Aligning the proposal with a real problem, the DS includes PrimaryStyle, ComplementaryStyle, LightStyle, and DarkStyle styles. All are implemented as shown in Figure 16 with an empty initialization.
From the definition of styles, we can implement the specific ComposableStyle for each component. Using EditableObject it is possible to build a declarative API to assemble the layout of the components.
As shown in Figure 17, the LabelComposableStyle was implemented, exemplifying the style of the Label component implemented for UIKit and SwiftUI (DLabelComposableStyle). This component allows you to change the background color, text color, line limit, font, line spacing, and text alignment.
Thanks to the use of EditableObject, it is possible to create, for each LabelComposableStyle layout property, functions that change the values of the layout object using declarative programming. Figure 18 shows the application of the protocol to edit the object.
Before integrating styles into components, you need to create the LabelStyle protocol or DLabelStyle for SwiftUI. In this protocol, you can pass several parameters that influence the layout, for example, a LabelSize enum with
case medium, and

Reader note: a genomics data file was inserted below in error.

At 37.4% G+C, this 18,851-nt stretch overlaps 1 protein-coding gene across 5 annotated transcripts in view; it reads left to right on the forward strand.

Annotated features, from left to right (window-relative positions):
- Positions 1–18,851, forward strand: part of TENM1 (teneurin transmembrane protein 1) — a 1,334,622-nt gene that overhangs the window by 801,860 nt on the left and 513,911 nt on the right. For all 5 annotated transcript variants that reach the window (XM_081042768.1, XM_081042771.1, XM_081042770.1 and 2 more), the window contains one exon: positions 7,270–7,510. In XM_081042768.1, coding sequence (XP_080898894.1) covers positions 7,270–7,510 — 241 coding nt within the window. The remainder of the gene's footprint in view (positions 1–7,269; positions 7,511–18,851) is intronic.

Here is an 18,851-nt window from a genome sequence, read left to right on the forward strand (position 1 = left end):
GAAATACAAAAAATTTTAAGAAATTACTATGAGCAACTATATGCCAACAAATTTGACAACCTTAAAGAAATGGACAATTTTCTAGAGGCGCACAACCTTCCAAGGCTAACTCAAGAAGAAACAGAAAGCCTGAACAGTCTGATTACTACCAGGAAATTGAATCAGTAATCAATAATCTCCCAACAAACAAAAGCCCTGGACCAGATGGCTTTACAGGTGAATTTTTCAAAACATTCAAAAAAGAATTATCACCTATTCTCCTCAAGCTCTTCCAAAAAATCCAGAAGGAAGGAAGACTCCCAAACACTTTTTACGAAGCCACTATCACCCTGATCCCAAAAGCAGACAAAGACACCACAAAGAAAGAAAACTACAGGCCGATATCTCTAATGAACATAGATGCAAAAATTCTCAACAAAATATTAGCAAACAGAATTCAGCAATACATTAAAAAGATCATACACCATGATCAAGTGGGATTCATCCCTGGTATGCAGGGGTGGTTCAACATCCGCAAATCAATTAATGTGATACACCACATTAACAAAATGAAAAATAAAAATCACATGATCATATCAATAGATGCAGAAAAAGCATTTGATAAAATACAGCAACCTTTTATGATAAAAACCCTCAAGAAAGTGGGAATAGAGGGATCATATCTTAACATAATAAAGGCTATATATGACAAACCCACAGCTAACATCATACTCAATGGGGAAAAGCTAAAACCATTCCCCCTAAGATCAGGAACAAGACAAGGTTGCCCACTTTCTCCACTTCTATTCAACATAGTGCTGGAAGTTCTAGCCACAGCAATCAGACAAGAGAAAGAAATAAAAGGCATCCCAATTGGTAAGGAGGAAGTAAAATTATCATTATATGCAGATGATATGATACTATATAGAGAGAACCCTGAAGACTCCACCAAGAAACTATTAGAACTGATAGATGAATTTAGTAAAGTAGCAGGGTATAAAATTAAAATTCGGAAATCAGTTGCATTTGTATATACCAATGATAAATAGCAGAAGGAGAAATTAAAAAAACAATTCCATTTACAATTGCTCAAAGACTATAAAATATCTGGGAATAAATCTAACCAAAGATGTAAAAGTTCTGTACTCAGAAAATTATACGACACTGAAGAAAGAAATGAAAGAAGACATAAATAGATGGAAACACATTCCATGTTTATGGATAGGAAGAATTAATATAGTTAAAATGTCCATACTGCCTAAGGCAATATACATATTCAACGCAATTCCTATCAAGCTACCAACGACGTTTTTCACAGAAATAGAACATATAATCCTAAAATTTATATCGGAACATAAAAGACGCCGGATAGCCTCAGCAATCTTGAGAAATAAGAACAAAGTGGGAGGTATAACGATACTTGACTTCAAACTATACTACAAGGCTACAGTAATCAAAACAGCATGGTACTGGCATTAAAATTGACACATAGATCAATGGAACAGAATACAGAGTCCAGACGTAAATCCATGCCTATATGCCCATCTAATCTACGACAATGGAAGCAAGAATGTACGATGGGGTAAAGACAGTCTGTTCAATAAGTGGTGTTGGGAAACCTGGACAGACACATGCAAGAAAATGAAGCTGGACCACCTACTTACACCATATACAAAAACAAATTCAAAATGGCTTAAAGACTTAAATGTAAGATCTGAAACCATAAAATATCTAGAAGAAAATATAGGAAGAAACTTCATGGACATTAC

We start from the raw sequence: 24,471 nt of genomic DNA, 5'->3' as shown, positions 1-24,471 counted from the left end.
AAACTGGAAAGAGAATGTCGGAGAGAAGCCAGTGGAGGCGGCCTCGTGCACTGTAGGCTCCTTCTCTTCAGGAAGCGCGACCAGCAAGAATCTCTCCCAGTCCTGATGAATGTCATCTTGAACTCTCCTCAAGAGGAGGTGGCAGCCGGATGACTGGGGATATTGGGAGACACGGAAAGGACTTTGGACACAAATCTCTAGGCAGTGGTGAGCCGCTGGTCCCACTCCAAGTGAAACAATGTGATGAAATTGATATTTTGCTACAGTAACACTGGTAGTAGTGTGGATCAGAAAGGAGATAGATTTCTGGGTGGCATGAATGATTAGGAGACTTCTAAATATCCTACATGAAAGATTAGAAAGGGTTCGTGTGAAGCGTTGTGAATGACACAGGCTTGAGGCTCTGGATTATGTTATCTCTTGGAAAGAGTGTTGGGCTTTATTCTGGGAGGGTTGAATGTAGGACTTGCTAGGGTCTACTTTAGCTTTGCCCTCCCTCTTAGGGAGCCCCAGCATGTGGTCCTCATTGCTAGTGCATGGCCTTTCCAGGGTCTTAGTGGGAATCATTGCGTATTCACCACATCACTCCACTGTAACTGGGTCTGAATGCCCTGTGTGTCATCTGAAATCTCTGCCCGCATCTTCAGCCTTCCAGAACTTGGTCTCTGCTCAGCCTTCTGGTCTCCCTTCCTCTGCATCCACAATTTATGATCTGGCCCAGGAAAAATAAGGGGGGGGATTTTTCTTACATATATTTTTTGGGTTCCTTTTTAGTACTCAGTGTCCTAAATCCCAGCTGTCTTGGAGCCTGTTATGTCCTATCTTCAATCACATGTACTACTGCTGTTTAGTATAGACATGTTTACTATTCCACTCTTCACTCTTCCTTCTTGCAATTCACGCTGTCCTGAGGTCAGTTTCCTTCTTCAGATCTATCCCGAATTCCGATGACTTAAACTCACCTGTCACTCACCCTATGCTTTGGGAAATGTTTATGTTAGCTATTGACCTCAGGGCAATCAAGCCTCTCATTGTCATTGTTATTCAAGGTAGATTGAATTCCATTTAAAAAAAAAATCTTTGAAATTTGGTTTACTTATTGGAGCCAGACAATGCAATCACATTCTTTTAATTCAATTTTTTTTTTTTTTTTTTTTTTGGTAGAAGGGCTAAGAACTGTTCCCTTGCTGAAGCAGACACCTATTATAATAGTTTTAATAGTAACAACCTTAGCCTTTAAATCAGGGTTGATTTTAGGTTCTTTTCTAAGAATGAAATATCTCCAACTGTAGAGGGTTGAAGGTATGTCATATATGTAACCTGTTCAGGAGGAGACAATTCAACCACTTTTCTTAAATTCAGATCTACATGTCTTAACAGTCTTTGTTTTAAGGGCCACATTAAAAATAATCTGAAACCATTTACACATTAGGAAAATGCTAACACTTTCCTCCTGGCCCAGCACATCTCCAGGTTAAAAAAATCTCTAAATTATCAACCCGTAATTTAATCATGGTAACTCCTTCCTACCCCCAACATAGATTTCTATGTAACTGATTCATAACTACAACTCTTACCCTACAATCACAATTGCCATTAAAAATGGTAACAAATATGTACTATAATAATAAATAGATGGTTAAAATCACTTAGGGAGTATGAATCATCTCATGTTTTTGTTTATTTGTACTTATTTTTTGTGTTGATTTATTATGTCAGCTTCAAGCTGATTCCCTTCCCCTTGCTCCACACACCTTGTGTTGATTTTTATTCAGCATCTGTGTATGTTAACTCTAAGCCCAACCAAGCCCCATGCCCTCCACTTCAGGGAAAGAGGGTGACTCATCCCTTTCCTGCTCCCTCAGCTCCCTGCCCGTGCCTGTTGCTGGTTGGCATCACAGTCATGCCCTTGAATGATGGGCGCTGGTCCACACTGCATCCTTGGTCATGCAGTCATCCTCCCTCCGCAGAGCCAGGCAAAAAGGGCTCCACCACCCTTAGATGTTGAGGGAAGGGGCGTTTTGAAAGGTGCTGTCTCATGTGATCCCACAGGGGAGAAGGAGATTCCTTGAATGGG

For each option that the application chooses as text size, the component’s font size must be changed. Figure 19 shows the definition of the LabelStyle protocol that extends ComponentStyle, requiring the object to always be the type used for styles.
With the structure defined to support the styles in the Label component, the framework implements the styles that are supported. As shown in Figure 20, the use of LabelSize is explored. This solution can even be to use a switch case to return different LabelComposableStyle, as in the case of being based on UIButton states.
The use of this feature inside a component occurs in the reloadStyle function through the style variable. In Label, this variable is of type LabelStyle.
Inside the function to update the layout, the component(_:) method of the style variable is called, which returns the ComposableStyle of the Label, allowing you to use it to apply the layout settings to the component. Inspired by SwiftUI, when text or size changes, the reloadStyle function is called to rebuild the entire component.
This concept involves implementing specific views that define alignment, spacing, shadow, and various other properties in a declarative way that UIKit lacks. Some DS features don’t always fit into a graphics component, so it’s necessary to define ViewModifier objects or implement methods with specific layout operations.